Food Combining – for better digestion
According to Ayurveda, every food has its own taste (Rasa), a heating or cooling energy (Virya), and a post-digestive effect (Vipaka). Some also possess prabhav (an unexplained effect). So while it is true that an individual’s agni (digestive fire) largely determines how well or poorly food is digested, food combinations are also of great importance. When two or more foods having different taste, energy and post-digestive effect are combined, agni (digestive fire) can become overloaded, inhibiting the enzyme system and resulting in the production of Ama (toxins). Yet these same foods, if eaten separately, might well stimulate agni(digestive fire), e digested more quickly and even help to burn Ama (toxins).
Poor food combining can produce indigestion, fermentation, putrefaction, and gas formation and if prolonged, can lead to toxemia and disease.
It is no surprise to see on the market today so many digestive and dietary aids for the stomach, along with pills for gas and indigestion. Most of these conditions likely begin with poor food combining.
There are various factors that can help lessen the possible effect of a bad food combination.
- A strong digestive fire (if we are so blessed) can be the most powerful tool of all to deal with “bad” food combinations.
- Different quantities of each food involved in a combination can some times help significantly. For instance equal quantities by weight of Ghee and Honey are a bad combination since Ghee is cooling, but Honey is heating. Whereas mixing a 2 to 1 ratio is not toxic. The Reason? Prabhav, the unexplainable.
- Very often spices and herbs are added in Ayurvedic cooking to help make foods compatible or to ease a powerful effect, e.g. cooling Cilantro in very spicy food.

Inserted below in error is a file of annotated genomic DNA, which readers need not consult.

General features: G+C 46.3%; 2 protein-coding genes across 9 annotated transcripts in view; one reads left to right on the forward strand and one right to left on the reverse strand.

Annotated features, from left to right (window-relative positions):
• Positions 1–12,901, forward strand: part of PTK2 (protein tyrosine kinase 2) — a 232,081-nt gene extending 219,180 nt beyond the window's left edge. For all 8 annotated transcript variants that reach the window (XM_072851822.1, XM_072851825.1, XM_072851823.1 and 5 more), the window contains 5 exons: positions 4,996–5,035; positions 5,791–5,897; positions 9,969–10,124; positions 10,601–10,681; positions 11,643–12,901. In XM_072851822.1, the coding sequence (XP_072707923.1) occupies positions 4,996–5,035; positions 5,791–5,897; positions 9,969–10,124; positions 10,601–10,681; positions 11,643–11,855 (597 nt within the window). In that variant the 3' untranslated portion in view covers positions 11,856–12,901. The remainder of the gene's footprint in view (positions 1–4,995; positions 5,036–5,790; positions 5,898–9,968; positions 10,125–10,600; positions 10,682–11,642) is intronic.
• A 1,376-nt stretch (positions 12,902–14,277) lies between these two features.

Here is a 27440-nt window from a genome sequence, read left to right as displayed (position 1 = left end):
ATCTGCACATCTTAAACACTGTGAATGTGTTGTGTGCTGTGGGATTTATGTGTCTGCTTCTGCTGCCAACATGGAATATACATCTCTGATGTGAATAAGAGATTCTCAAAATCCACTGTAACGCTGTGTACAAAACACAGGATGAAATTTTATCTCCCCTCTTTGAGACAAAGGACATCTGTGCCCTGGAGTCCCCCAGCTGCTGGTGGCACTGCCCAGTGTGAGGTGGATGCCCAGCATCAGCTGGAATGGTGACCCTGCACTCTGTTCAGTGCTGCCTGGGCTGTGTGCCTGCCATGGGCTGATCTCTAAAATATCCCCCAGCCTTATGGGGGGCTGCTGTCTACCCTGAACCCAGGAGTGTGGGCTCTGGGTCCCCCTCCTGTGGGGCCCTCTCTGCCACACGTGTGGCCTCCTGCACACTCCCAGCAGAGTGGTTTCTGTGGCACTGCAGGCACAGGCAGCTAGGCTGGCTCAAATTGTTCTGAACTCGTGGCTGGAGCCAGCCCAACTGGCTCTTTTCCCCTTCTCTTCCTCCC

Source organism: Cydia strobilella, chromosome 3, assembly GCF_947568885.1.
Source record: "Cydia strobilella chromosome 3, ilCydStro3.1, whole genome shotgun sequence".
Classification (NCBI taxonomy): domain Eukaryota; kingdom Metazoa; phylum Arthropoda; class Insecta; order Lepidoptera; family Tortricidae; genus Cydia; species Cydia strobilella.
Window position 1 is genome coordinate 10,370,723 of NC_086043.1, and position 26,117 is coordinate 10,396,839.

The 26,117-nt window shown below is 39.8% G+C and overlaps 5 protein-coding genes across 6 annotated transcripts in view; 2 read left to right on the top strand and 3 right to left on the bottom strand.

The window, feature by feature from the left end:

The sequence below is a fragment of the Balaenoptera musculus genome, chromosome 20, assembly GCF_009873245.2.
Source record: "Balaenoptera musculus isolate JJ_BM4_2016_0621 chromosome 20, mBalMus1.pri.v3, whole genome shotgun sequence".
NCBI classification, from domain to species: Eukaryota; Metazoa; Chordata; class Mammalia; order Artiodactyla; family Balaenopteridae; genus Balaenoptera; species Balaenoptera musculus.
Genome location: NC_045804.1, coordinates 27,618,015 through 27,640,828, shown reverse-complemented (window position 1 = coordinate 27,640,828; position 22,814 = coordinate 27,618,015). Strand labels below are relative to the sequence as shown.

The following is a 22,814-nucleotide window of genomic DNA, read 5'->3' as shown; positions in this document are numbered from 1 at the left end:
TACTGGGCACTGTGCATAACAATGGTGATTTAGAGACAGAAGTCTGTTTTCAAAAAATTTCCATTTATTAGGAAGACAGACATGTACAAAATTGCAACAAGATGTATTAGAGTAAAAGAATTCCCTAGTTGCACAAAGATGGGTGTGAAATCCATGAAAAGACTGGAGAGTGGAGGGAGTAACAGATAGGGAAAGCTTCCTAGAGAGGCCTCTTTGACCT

INCOMPATIBLE FOOD COMBINING
|Beans||fruit, cheese, eggs, fish, milk, meat, yogurt|
|Eggs||fruit, especially melons; beans, cheese, frish, kitchari, MILK, meat, yogurt|
|Fruit||As a rule, with any other food (there are exceptions, such as certain cooked combinations, as well as dates and milk, which have the same taste, post-digestive effect, and the energy)|
|Honey||when mixed with an equal among of Ghee by weight (i.e., 1 tsp. honey with 3 tsp. Ghee); boiled or cooked honey.|
|Hot drinks||mangos, cheese, fish, meat, starch, yogurt|
|Lemon||cucumbers, milk, tomatoes, yogurt|
|Melons||EVERYTHING – especially dairy, eggs, fried food, grains, starches. Melons more than most fruit – should be eaten alone or left alone.|
|Milk||BANANAS, cherries, melons, sour fruits; bread containing yeast, fish, kitchari, meat, yogurt|
|Nightshades (Potato, Tomato, Eggplant)||melon, cucumber, dairy products|
|Radishes||bananas, raisins, milk|
|Tapioca||fruit, especially banana and mango; beans, raisins, jaggary|
|Yogurt||fruit, cheese, eggs, fish, hot drinks, meat, MILK, nightshades|
- These guidelines are by no means an exhaustive list. It must be remembered that a proper Ayurvedic diet should consider nutritional value, constitution, seasons, age and any disease condition.
- Foods in CAPITALS case are the most difficult combinations.
- According to ancient Ayurvedic literature, honey should never be cooked. If cooked, the molecules become a non-homogenized glue that adheres to mucous membranes and clogs subtle channels, producing toxins. Uncooked honey is nectar. Cooked honey is considered poison.
– Ayurvedic cooking for self-healing by Mrs. Usha Lad and Dr. Vasant Lad –
– the image credit: psych-your-mind.blogspot.com